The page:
The following is from the booklet by Fr. Stanley L. Jaki, “Christ and Science.” I have not read the booklet, but I have read the more complete book he wrote covering the same subject matter, “The Savior of Science.” He contends and makes the eloquent case for the following assertion.
The summary of points come from the booklet, but are more fully treated with an exhaustive referencing (as in the references take up more room than the text on some pages) of historical and media documents to support every claim he makes.
Jaki gives four reasons summarized in “Christ and Science” (p. 23) for modern science’s unique birth in Christian Western Europe:
1. “Once more the Christian belief in the Creator allowed a break-through in thinking about nature. Only a truly transcendental Creator could be thought of as being powerful enough to create a nature with autonomous laws without his power over nature being thereby diminished. Once the basic among those laws were formulated science could develop on its own terms.”
2. “The Christian idea of creation made still another crucially important contribution to the future of science. It consisted in putting all material beings on the same level as being mere creatures. Unlike in the pagan Greek cosmos, there could be no divine bodies in the Christian cosmos. All bodies, heavenly and terrestrial, were now on the same footing, on the same level. this made it eventually possible to assume that the motion of the moon and the fall of a body on earth could be governed by the same law of gravitation. The assumption would have been a sacrilege in the eyes of anyone in the Greek pantheistic tradition, or in any similar tradition in any of the ancient cultures.”
3. “Finally, man figured in the Christian dogma of creation as a being specially created in the image of God. This image consisted both in man’s rationality as somehow sharing in God’s own rationality and in man’s condition as an ethical being with eternal responsibility for his actions. Man’s reflection on his own rationality had therefore to give him confidence that his created mind could fathom the rationality of the created realm.”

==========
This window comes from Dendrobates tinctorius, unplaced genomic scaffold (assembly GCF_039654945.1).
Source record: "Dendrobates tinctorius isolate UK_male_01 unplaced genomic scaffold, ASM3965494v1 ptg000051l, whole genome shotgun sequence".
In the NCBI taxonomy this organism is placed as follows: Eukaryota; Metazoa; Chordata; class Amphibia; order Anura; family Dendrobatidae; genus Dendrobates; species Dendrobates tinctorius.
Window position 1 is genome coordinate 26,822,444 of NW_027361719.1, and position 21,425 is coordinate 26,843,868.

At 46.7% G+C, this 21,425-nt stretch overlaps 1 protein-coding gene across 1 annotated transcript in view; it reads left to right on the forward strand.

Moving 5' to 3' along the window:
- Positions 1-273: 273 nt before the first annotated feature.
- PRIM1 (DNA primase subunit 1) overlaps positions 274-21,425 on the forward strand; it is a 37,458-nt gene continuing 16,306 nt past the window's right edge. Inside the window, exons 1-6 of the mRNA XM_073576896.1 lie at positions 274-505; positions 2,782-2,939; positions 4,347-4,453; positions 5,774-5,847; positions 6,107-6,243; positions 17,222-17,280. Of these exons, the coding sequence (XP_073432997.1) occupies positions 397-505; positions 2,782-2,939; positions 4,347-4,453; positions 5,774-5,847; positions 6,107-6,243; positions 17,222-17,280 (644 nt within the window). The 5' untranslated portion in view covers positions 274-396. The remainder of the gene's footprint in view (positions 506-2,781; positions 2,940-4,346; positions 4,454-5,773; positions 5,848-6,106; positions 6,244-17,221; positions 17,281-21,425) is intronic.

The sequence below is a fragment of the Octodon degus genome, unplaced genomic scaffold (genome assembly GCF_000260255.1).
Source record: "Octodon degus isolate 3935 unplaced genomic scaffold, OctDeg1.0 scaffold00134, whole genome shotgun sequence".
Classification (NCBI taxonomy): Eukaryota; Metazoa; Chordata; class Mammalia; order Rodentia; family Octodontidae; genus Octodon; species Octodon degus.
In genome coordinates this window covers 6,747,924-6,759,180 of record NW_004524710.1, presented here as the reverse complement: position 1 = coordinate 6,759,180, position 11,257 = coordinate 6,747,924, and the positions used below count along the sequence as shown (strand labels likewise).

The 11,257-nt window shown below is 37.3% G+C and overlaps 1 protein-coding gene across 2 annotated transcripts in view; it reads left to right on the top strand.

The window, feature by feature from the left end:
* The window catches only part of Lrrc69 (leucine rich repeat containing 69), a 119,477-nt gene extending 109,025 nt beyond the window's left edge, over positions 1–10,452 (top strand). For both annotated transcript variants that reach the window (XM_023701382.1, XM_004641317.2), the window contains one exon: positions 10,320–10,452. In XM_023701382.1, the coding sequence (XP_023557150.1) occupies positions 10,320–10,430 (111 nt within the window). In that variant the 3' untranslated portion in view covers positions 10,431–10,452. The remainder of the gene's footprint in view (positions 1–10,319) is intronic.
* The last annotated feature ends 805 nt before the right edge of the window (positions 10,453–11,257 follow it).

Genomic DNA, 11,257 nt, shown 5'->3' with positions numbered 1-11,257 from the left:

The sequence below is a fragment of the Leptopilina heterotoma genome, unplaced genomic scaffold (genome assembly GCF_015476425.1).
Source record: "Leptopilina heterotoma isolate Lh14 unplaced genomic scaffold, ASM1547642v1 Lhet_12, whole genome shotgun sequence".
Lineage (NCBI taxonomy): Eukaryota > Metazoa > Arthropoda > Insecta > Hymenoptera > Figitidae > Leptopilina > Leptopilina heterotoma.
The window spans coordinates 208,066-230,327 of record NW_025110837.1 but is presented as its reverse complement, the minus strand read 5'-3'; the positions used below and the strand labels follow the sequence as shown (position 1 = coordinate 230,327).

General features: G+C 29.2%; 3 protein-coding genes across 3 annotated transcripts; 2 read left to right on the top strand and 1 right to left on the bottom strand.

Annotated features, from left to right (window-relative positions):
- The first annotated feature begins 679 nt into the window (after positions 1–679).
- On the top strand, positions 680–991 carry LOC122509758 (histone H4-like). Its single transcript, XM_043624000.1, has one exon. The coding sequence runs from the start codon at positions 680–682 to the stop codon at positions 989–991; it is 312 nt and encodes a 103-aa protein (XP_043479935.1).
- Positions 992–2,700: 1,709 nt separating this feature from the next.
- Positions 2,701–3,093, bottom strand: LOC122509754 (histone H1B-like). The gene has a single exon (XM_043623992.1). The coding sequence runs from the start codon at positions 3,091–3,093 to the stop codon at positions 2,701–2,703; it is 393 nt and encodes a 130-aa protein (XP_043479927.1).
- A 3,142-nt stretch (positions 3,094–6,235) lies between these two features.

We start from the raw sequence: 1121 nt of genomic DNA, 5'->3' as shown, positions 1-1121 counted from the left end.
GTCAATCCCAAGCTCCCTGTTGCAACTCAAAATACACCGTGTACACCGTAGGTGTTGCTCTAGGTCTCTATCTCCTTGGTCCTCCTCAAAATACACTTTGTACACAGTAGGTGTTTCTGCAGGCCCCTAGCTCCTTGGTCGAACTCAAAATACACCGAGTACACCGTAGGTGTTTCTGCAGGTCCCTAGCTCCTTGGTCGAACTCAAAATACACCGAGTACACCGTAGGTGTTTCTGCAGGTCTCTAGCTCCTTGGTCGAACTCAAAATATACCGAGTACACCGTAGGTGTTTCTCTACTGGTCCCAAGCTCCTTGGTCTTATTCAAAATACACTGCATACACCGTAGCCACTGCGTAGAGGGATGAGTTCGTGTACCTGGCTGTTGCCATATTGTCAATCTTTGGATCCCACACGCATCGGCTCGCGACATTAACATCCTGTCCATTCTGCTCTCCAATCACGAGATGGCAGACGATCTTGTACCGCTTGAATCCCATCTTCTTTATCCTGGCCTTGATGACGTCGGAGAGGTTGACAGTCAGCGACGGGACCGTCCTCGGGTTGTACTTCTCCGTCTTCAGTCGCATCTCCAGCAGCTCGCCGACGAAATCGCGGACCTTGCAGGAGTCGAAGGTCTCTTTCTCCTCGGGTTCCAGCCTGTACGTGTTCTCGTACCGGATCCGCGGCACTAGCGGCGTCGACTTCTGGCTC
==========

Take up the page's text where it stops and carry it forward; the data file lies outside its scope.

4. “At the same time, the very createdness could caution man to guard agains the ever-present temptation to dictate to nature what it ought to be. The eventual rise of the experimental method owes much to that Christian matrix.”
*See this selection at Colombia University website from “The Pope’s Physicist” by Fr. Paul Haffner, pp. 66-73 of the Spring 1996 issue of Sursum Corda.
It’s hard to argue against this assertion. Although there was plenty of evidence of scientific talent in other cultures and religions before Christianity, science as an enterprise unto itself as we know it today, science as a formal discipline, did not emerge except under Christian ideas about creation.
Think about what we know today of the physical world that has agreed with what Christianity held before modern science.
We have come to expect systematic order of material things both at the smallest and grandest scales.
We have come to accept that matter came to exist from nothing.
We have come to view the changing universe as a progression with a beginning and an end.
There is no evidence at all that any other creature possesses the intelligence of man.
Indeed if these things were not true, there would be no science. Or would there be?
“Christ and Science” available here.
Sites That Link to this Post
- What is a Stillbirth of Science? : Accepting Abundance | March 22, 2013
- What is a Stillbirth of Science? : Stacy Trasancos | March 24, 2013